I began reading Confronting Christianity at the start of a Spring Break trip with my family this week. I was excited for this hopeful, accessible book after several weeks of heavy, difficult reading. However, little did I know, I would be spending a large share of this week in hours of video chats, conference calls, and crafting communication that was unheard of just the week prior. McLaughlin took a back seat to the immediate need of our students and campus community as we tried to make the most informed decisions possible. Like many of you, we seemed to be in the midst of lose-lose scenarios. Balancing help for elderly parents, the closure of schools and the needs of teams and students from afar was not what I had intended. Honestly, I was one of the first to eye-roll at all the hype. Even though I still do not understand the panic buying of toilet paper and hand sanitizer, I am beginning to see more clearly the ways our organizations are contributing to the slowing of this virus through closure and cancellations. As we learned from Freidman, we have a presenting opportunity to be a “non-anxious presence” for those around us in panic.
The fear around us is real. People are suffering from this virus through its physical symptoms as well as the disruption is has produced. However, McLaughlin reminds us that “Jesus is no remote deity, watching suffering from a safe distance. He is the God who inhabits our suffering.” This week, I have observed church leaders respond publicly in a variety of ways…from supportive and prayerful to condemnatory and judgmental. I wonder why we turn fearful times like this into opportunities for further division rather than unity. Does it matter if we think people are over-reacting? Does our open judgment of leaders who choose to cancel or not to cancel their church services and events really help? Regardless of our personal thoughts and feelings, we are invited to be part of a Spirit-filled response to other leaders as we all try to make the best decisions we can. There are people on the other side of every decision made in this crisis, and we’re all hoping for the best. Maybe the media is stirring us into a frenzy…maybe the concern is actually merited…maybe we just don’t know.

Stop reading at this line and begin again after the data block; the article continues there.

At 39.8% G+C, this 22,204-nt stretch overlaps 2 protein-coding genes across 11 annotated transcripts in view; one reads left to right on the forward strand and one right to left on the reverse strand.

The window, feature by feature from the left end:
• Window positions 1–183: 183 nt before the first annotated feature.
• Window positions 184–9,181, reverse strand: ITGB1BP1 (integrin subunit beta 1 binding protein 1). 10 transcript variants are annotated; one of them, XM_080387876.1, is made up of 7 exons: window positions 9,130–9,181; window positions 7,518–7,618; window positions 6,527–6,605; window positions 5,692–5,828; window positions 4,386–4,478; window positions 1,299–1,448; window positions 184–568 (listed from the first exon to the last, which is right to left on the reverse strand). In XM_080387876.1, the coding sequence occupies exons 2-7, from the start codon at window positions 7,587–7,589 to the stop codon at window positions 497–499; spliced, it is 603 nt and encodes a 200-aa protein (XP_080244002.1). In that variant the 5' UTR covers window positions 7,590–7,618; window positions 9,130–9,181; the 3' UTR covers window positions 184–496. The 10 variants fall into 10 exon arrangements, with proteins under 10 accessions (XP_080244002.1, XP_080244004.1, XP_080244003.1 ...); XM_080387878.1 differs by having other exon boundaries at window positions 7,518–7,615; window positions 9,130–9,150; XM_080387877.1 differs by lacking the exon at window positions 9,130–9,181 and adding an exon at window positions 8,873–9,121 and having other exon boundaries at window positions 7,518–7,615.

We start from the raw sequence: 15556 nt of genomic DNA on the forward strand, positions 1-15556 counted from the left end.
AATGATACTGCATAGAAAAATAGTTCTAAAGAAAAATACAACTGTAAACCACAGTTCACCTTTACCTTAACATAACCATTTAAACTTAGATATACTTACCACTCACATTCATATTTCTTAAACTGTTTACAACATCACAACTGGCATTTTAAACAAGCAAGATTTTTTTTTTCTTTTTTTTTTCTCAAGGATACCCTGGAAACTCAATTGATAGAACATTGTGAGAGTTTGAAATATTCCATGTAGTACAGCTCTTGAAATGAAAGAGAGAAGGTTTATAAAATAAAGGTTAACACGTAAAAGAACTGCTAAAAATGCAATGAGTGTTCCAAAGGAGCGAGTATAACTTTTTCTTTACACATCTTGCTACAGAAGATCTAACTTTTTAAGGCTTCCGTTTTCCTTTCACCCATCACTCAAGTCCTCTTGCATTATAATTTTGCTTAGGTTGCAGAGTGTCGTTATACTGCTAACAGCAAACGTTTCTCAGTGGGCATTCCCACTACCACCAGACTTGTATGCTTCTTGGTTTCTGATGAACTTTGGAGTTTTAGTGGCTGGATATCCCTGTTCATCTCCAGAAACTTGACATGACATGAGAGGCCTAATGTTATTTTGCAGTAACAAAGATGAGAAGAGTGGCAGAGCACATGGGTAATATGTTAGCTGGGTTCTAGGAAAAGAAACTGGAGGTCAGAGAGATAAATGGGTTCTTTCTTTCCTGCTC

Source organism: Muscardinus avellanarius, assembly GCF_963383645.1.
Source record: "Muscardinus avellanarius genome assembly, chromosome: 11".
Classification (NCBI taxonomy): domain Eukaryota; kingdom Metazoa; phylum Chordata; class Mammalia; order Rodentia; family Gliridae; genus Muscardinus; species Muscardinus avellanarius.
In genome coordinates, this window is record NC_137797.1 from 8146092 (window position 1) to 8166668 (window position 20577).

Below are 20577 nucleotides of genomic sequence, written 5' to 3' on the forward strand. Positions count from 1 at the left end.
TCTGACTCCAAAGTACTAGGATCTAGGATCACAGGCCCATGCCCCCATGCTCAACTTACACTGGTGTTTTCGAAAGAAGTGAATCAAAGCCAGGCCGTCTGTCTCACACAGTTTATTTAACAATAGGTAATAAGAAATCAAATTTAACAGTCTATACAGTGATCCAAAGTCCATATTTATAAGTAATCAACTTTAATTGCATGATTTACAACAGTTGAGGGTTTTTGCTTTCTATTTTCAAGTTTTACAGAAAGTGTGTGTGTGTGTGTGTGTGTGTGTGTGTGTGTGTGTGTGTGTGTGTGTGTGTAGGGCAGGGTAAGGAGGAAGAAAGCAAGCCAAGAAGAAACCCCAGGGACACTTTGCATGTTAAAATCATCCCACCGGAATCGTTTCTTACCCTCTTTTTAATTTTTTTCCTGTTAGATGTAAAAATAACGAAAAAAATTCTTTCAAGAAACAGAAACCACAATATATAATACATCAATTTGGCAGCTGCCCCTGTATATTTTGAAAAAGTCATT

People are concerned. People are responding in panic. People are slinging judgment and slander. People have a common need. This virus is confronting our Christianity. It matters to us, and it matters to Jesus. Even in the midst of “social distancing,” I heed Mclaughlin’s words: “Christians following Jesus are deeply attached, and covered in tears – their own, and those of others – just like their Lord.”
Let’s pray for one another. Love one another. Let’s allow our Christianity to be a beautiful response of unity and acceptance in an unknown time.
 Edwin H. Friedman, A Failure of Nerve: Leadership in the Age of the Quick Fix, ed. Margaret M. Treadwell and Edward W. Beal (New York: Seabury Books, 2007).
 Rebecca McLaughlin, Confronting Christianity: 12 Hard Questions for the World’s Largest Religion (Wheaton: Crossway, 2019), 201.
 Ibid, 207.